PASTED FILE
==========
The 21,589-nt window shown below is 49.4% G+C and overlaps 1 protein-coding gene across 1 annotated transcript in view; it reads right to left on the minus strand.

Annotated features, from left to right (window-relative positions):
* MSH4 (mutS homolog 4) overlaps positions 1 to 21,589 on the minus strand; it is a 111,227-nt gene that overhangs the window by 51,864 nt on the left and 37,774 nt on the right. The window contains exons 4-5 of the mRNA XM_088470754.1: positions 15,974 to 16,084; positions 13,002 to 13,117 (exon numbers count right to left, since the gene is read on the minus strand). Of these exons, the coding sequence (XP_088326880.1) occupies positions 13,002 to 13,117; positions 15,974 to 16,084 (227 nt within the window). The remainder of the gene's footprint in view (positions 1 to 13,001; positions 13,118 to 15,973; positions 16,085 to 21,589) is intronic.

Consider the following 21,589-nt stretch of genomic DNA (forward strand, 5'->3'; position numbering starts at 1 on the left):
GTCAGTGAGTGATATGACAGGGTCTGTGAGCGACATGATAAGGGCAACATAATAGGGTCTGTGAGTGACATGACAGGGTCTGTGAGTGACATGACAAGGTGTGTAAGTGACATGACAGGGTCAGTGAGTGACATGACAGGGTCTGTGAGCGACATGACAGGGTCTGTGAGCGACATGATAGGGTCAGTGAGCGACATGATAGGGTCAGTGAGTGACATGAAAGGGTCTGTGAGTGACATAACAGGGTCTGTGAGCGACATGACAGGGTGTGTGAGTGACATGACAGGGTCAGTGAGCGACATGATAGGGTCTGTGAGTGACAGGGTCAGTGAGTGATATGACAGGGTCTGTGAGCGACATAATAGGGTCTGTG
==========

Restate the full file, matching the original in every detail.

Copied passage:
The 21,589-nt window shown below is 49.4% G+C and overlaps 1 protein-coding gene across 1 annotated transcript in view; it reads right to left on the minus strand.

Annotated features, from left to right (window-relative positions):
* MSH4 (mutS homolog 4) overlaps positions 1 to 21,589 on the minus strand; it is a 111,227-nt gene that overhangs the window by 51,864 nt on the left and 37,774 nt on the right. The window contains exons 4-5 of the mRNA XM_088470754.1: positions 15,974 to 16,084; positions 13,002 to 13,117 (exon numbers count right to left, since the gene is read on the minus strand). Of these exons, the coding sequence (XP_088326880.1) occupies positions 13,002 to 13,117; positions 15,974 to 16,084 (227 nt within the window). The remainder of the gene's footprint in view (positions 1 to 13,001; positions 13,118 to 15,973; positions 16,085 to 21,589) is intronic.

Consider the following 21,589-nt stretch of genomic DNA (forward strand, 5'->3'; position numbering starts at 1 on the left):
GTCAGTGAGTGATATGACAGGGTCTGTGAGCGACATGATAAGGGCAACATAATAGGGTCTGTGAGTGACATGACAGGGTCTGTGAGTGACATGACAAGGTGTGTAAGTGACATGACAGGGTCAGTGAGTGACATGACAGGGTCTGTGAGCGACATGACAGGGTCTGTGAGCGACATGATAGGGTCAGTGAGCGACATGATAGGGTCAGTGAGTGACATGAAAGGGTCTGTGAGTGACATAACAGGGTCTGTGAGCGACATGACAGGGTGTGTGAGTGACATGACAGGGTCAGTGAGCGACATGATAGGGTCTGTGAGTGACAGGGTCAGTGAGTGATATGACAGGGTCTGTGAGCGACATAATAGGGTCTGTG